Above is a photograph of the mass grave that stretches 30 ft across the center of Wounded Knee cemetery. Where rest bones of the elderly, women, and children mowed down attempting to flee US calvary gunfire December 29, 1890. Take a good look at that trench. It is one of the biggest blood stains of injustice on the cloth of American history.
I walk there sometimes to remember the dead. An ancient ancestor of mine is buried with the rest of those slain in the frost 120 years ago. Number 19 on the government memorial is my name, my blood spilled. When I view photos of the dead, it is with the knowledge that I’m looking at a precursor to myself. Kin I never knew is among the bodies. My whole family might not exist if a grandma didn’t escape with her children into ravines that provided shelter from hotchkiss cannon fire. The grandfather died that day, one of those heaped unceremoniously in the snow.
Wounded Knee is a place permeated with reflections for a Lakota. Thoughts about who we are, who we were, and how the present is built on the shallow grave of the past electrify the air. Something quivers in my stomach when I think of those below the dirt, how hard their journey was. Those women and children were already dying, ravished by illness and cold. Theirs was no hostile band of warriors, but a caravan of refugees, just hoping to cling to life long enough to reach a warm place with a scrap of food. I’m reminded of a firsthand account by Dick Fools Bull of that day:
“There were dead people all over, mostly women and children, in a ravine near a stream called Wounded Knee Creek. The people were frozen, lying there in all kinds of postures, their motion frozen too. The soldiers, who were stacking up bodies like firewood, did not like us passing by. They told us to leave there, double-quick or else. Old Unc said: “We’d better do what they say right now, or we’ll lie there too.”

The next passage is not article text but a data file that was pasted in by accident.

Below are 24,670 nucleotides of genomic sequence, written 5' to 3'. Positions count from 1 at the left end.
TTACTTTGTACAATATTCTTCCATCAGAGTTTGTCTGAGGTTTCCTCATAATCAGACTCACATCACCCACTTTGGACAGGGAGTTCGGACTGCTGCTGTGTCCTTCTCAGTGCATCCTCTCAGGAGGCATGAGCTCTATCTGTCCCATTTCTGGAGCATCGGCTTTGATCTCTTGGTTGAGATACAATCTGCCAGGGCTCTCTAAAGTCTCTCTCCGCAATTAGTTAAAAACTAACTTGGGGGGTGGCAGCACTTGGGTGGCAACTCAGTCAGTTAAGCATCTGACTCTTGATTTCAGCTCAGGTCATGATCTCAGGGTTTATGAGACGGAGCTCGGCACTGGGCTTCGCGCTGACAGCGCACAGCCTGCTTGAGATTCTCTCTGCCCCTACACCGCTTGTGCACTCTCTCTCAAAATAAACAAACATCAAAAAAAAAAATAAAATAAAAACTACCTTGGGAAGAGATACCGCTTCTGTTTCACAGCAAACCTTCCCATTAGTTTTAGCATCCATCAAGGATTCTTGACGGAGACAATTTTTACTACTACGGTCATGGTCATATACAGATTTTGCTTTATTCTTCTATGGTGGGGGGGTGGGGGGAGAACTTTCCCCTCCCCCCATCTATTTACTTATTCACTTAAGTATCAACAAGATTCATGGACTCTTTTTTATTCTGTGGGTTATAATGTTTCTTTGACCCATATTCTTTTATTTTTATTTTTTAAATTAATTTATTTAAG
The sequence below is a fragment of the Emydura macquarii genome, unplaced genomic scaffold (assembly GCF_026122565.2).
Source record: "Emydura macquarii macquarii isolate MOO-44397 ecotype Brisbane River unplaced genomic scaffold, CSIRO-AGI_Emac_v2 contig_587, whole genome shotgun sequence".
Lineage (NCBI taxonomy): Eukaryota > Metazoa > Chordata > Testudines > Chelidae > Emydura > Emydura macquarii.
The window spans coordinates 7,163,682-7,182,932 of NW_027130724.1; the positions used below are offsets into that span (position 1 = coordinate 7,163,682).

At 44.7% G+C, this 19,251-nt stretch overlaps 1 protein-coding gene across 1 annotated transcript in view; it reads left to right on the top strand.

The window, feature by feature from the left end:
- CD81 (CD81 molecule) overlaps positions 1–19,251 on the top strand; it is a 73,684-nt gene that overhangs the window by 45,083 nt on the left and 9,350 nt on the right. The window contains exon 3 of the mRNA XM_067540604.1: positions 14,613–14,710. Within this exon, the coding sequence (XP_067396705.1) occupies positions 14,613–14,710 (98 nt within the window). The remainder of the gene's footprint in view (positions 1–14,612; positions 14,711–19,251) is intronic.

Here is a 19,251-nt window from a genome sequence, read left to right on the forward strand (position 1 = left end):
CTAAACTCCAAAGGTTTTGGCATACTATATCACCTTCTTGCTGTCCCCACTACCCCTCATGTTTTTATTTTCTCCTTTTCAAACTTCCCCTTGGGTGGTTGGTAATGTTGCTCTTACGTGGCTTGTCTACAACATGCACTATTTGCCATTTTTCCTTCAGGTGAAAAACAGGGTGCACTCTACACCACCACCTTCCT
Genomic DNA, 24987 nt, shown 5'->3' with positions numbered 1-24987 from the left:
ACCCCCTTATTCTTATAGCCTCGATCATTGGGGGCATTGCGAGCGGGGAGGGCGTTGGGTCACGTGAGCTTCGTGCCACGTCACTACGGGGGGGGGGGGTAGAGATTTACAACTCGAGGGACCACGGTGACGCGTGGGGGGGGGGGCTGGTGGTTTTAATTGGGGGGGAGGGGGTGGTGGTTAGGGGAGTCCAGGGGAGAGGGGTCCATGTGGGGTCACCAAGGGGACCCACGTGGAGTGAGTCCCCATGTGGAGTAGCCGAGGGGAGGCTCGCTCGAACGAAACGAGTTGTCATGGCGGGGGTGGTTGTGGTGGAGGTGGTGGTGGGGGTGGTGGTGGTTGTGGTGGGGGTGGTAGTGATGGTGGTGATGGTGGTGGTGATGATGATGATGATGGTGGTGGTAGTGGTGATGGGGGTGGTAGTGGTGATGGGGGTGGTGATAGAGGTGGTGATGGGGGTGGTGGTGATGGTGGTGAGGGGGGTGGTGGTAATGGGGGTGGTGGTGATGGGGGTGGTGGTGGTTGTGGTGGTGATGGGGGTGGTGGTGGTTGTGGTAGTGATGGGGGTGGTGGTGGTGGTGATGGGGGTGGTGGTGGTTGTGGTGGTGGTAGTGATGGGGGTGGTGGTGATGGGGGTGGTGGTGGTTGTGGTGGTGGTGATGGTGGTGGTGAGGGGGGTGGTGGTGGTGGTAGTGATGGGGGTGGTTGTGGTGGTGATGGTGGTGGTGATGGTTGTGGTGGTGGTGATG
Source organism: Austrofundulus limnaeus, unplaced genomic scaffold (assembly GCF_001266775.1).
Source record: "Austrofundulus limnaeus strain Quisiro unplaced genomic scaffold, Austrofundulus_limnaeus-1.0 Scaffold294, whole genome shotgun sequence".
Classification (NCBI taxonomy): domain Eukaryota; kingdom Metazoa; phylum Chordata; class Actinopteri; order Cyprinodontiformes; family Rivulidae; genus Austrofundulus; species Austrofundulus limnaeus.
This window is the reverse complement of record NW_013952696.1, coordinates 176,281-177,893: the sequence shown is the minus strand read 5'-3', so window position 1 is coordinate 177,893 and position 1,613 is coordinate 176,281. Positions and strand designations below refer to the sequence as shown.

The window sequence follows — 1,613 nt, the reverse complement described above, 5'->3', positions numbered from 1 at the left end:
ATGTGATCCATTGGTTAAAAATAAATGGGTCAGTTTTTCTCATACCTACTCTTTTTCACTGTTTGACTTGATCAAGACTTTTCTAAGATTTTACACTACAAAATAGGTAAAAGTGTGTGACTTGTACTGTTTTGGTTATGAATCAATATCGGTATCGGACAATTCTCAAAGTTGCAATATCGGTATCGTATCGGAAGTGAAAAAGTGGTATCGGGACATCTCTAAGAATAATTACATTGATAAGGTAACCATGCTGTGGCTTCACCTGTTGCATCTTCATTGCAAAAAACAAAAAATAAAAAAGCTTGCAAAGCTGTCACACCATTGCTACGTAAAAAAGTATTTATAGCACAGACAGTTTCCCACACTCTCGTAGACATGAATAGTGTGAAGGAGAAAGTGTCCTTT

So we went on toward Pine Ridge, but i had seen. I had seen a dead mother with a dead baby sucking at her breast. The little baby had on a tiny beaded cap with the design of an American flag.”
I’m so overwhelmed, standing on the same ground, I can do nothing but repeat, over and over:
“You are not forgotten. You are not forgotten.”
I look at that monument and think “ain’t that the US government for you”. Blow people to smithereens like ants before a firecracker. Toss what’s left into a trench. Then years later, genuflect somberly about the tragedy while trying to seize thousands of acres to build a national park, so tourists can come gawk at what you did back in1890. In two sentences, that summarizes two hundred years of Indian policy.
Wounded Knee is a lesson to the world on what happens when you stand in the way of lands an imperial power wants. If you follow a different god than the Christian lord of manifest destiny. If you’d live free in nature, rather than couped in the industrial factories of American labor life. Nothing was ever atoned, and the way of the world hasn’t changed. Standing before the grave, I understood for the first time a great struggle that has continued over centuries. Reverberations of that struggle whispered in the line of blood, trickling from Wounded Knee all the way into my modern veins. I had to remember, I had to learn everything I could about who we used to be, about our people snuffed out before their time.
If I didn’t, who would? Who even remained to care? Alone on Wounded Knee hill, glint of sunset shearing the empty plains, I caught a glimpse of one of life’s three big questions. “Where do you come from?” Like falling dominoes, the answer connected to that second big question “who are you?”. Perhaps it even nudged the angle of my journey closer to figuring out that final question “where do you need to go, what do you need to do with yourself?”